Internal Security Sensor (IS Sensor): Although some of the described technologies, such as IDS, whose detection engine and approach can be very diversified (Teodoro et al., 2009) can be used to oppose to domestic attacks and also to better understand the behavior of their users, looking how these technologies are used in organizations allows us to verify that there is a clear tendency to use them only as a shield against attacks from outside. In this context IS sensor is a component that should translate the internal attack point-of-view and should result as an internal IDS component. Controlling the internal users is particularly important on cooperative scenarios, because internal collaborators can have a privileged access to resources of cooperative partners, and their actions should be controlled.

Agent: This component is responsible for, after consulting its Knowledge Database (KDB), act to safeguard organizational interests by cooperating with the IDS and the FW. The agent should be responsible for granting or denying requests for access to resources on your network. It should also, after consultation with the KDB, decide the reconfiguration of the FW and IDS, notify the system administrator and / or other agents of the organizations of the cooperation network (where they will act in accordance with their KDB) to redefine the policies established. This must be proactive by its ability to predict and report before things go wrong.

Administrator: Receive alerts and manage the agent. He is the maximum responsible in the working-maturity of the agent enabling that the agent reflects the correct security policy that the organization wants to apply.

Organization Information System (OIS): This framework component represents the organizational information system, which only can be reached through the Agent.

Framework Implementation: One Overview of Our Work in Progress

The proposal framework architecture implementation is currently being study. Interoperability is a very hard task because organization IS typically grows up in an unique way and their security structures also: they face the IS heterogeneity problems. So, when organizations need to cooperate, they face the problem of interconnect and full interoperate their systems.

Fortunately, in the last year, the Service Orientated Architectures (SOA) has contributed to bridge the gap between interoperability problems. Currently an architecture based on services using web services is one of the best options in use to promote interoperability among heterogeneous information systems (Liu et al, 2009). 

Web services are considered as a mean to improve interoperability among heterogeneous applications, in several domain organizations. For instance, they are commonly accepted and increasingly used approach to m-commerce, as stated in (Chen et. al., 2007; Kim et. al., 2006) or in health systems, where web services are used to promote interoperability among heterogeneous information systems (Serbanati et al, 2011).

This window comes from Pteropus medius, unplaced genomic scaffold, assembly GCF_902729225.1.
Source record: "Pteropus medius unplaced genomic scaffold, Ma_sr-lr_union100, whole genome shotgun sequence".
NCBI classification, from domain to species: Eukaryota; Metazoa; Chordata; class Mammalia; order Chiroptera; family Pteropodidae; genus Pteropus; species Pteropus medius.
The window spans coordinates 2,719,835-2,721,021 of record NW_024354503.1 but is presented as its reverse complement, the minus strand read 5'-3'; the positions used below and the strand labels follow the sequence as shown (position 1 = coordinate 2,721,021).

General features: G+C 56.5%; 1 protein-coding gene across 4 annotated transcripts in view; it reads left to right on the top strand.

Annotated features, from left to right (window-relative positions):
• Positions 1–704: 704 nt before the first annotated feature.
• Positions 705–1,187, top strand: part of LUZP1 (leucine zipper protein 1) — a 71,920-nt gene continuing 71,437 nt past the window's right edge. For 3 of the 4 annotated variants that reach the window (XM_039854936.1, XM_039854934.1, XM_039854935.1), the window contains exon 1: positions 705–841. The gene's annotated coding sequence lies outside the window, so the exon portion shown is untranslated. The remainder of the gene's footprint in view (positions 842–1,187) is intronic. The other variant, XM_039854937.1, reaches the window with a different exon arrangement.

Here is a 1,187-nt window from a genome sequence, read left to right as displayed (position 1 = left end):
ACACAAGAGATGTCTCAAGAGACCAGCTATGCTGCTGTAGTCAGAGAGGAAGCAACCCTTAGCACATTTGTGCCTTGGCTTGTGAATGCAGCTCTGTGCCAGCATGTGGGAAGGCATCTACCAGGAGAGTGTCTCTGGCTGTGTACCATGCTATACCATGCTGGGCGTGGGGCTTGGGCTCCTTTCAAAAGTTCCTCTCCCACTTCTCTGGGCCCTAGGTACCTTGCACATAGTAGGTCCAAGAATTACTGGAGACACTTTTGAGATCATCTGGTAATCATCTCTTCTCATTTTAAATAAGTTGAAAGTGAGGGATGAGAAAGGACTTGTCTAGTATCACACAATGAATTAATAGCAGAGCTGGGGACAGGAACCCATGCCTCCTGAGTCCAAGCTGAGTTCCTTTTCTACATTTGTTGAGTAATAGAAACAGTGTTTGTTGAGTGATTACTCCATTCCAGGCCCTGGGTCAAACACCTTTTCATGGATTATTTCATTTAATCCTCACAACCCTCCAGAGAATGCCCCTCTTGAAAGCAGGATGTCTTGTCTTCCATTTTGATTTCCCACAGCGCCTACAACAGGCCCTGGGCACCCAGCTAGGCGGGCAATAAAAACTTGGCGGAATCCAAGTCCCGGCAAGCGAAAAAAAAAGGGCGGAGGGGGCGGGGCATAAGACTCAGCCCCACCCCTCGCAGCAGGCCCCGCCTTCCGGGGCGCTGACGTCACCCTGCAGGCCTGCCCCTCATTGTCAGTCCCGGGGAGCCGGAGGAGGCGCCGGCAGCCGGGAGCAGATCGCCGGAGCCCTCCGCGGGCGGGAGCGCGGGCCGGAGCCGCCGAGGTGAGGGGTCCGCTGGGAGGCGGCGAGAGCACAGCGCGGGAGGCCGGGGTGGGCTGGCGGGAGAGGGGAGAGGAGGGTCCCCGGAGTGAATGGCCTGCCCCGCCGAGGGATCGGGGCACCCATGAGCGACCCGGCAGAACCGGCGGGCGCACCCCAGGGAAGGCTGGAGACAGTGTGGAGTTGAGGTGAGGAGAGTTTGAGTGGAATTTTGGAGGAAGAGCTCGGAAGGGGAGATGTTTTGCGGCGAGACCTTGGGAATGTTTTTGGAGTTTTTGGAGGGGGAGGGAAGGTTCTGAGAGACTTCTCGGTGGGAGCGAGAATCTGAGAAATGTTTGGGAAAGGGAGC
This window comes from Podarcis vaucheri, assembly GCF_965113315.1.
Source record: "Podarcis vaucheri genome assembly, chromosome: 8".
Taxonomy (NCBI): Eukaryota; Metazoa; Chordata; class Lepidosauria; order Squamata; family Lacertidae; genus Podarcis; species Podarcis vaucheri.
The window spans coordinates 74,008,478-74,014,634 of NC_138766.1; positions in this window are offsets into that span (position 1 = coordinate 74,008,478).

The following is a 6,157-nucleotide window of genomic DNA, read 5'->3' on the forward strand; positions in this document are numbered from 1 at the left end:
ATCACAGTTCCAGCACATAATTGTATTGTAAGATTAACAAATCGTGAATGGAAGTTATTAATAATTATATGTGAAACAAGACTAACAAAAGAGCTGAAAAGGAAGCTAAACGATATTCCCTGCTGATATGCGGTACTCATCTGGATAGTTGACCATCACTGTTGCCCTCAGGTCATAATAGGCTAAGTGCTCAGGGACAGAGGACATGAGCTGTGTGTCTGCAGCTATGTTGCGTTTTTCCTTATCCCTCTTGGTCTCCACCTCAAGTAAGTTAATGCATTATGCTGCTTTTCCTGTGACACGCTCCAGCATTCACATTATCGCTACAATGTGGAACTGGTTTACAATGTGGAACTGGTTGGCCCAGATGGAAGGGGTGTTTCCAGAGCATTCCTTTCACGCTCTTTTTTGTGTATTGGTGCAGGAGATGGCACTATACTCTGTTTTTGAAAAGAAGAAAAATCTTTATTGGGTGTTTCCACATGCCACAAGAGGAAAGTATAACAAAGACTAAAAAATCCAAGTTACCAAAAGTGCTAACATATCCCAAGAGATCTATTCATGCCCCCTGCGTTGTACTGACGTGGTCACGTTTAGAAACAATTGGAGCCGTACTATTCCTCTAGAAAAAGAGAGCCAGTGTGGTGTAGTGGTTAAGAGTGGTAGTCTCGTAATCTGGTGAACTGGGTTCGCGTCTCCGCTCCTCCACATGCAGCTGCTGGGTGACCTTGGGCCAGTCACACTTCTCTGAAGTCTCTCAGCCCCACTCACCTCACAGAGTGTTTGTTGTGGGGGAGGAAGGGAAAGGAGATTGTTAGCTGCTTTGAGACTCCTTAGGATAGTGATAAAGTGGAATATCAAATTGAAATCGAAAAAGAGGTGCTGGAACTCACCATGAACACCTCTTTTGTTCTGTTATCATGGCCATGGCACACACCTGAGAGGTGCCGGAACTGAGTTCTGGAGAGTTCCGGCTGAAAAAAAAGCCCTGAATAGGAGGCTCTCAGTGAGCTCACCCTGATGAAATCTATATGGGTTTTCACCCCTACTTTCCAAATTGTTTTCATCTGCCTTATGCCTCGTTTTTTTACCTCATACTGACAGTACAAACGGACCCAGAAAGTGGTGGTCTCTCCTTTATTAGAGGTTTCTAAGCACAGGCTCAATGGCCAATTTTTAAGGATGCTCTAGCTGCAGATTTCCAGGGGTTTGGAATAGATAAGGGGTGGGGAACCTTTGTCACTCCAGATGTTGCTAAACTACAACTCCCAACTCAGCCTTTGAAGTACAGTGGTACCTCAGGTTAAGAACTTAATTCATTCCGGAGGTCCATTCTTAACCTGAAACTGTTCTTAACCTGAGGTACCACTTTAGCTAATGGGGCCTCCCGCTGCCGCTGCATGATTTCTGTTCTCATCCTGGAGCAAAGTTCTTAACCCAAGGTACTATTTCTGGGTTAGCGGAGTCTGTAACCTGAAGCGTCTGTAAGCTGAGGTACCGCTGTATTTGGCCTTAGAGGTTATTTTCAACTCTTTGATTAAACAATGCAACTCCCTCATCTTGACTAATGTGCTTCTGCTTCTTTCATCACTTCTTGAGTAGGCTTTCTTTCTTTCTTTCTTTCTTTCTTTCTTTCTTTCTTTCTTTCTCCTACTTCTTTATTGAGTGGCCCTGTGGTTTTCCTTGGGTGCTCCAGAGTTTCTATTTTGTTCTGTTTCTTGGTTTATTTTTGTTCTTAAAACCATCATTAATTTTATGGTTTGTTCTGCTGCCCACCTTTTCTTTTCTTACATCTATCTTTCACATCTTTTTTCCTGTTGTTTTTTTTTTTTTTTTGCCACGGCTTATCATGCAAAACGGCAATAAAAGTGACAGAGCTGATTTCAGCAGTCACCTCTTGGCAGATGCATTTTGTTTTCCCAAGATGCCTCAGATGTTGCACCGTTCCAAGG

We think that SOA approach should be the mainstream of the framework architecture implementation, in what concerns to the support of the interoperability among the different agents, and how they can communicate among themselves.

Artificial Intelligence (AI) is also one other key issue to implement the proposal architecture. AI is needed to insure that the agent can be able to decide correctly in all different kinds of requests, being also capable of learning with his decisions/results and the decisions of the Administrator. 

Fig 2. Agent Component
Conclusion and Final Remarks

This paper, presents a security framework for cooperative scenarios, based on an agent-based security framework. It is also focus on the maintenance of individual organizational security policies control. It contributes for a better description of security rules, policies and actions in a business cooperative perspective and not on a security-only view. This framework also works on a full cooperation perspective for security cooperation that should exist among partners of a cooperative network. Implementation of the presented architecture is also discussed and there are pointed solutions for prototype this framework. We believe that only with strong and reliable security architectures organizations can face the problems and challenges of a more and more networked vision of an organization. This paper is a contribution for business cooperative scenarios, and especially for the implementation a cooperative perspective of security among organizations.


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Execution Primitives represent the agent-component capable of interact with the security components of the organization (e.g. IDS, Firewall). This component should be, typically, one organization-unique implementation, because it must match with the specificity of the security components of each organization. 

The Agent component referred in the Figure 1, can be represented, in a more detailed implementation perspective, in Figure 2, where he show the role of SOA and AI in the functioning of the Agent.